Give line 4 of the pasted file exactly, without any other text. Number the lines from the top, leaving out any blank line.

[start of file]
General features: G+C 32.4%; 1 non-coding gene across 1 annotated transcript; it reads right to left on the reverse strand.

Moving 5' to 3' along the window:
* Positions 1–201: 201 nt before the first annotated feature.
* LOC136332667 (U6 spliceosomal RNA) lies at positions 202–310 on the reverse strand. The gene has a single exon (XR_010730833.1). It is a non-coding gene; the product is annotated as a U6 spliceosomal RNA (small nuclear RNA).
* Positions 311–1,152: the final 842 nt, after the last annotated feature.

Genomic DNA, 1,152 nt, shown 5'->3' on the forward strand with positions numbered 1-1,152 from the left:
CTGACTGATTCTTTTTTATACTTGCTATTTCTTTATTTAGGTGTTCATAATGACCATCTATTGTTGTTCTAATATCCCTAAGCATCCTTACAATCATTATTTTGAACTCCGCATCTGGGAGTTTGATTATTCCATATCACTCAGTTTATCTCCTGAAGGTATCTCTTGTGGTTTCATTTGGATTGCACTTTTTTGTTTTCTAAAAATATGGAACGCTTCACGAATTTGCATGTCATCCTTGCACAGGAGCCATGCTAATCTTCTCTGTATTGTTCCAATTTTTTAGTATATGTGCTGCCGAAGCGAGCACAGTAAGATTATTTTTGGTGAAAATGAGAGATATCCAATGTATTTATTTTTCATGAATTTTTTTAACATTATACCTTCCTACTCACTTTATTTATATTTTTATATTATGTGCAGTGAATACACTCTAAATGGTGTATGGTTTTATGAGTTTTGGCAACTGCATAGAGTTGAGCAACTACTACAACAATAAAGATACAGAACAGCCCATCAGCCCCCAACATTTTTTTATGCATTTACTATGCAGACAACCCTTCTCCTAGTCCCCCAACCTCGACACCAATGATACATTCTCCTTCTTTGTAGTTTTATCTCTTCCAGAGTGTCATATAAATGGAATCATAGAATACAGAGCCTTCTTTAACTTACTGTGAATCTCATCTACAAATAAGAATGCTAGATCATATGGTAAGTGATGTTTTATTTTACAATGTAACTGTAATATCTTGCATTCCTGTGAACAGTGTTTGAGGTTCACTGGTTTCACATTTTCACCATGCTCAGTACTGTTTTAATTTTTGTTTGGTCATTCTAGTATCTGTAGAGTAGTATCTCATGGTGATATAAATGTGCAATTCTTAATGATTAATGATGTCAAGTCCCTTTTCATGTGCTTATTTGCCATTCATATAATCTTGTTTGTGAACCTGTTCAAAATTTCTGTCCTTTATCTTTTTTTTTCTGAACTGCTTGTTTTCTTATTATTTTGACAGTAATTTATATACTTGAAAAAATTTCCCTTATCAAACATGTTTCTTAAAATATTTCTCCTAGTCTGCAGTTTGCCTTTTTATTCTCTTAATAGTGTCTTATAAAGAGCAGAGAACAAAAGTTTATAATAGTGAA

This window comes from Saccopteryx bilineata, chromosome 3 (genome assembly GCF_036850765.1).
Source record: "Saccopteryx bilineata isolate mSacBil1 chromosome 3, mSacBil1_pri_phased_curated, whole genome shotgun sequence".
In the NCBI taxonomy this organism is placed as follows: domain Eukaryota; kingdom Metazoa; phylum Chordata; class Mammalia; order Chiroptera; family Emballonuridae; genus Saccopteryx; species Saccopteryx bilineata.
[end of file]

* LOC136332667 (U6 spliceosomal RNA) lies at positions 202–310 on the reverse strand. The gene has a single exon (XR_010730833.1). It is a non-coding gene; the product is annotated as a U6 spliceosomal RNA (small nuclear RNA).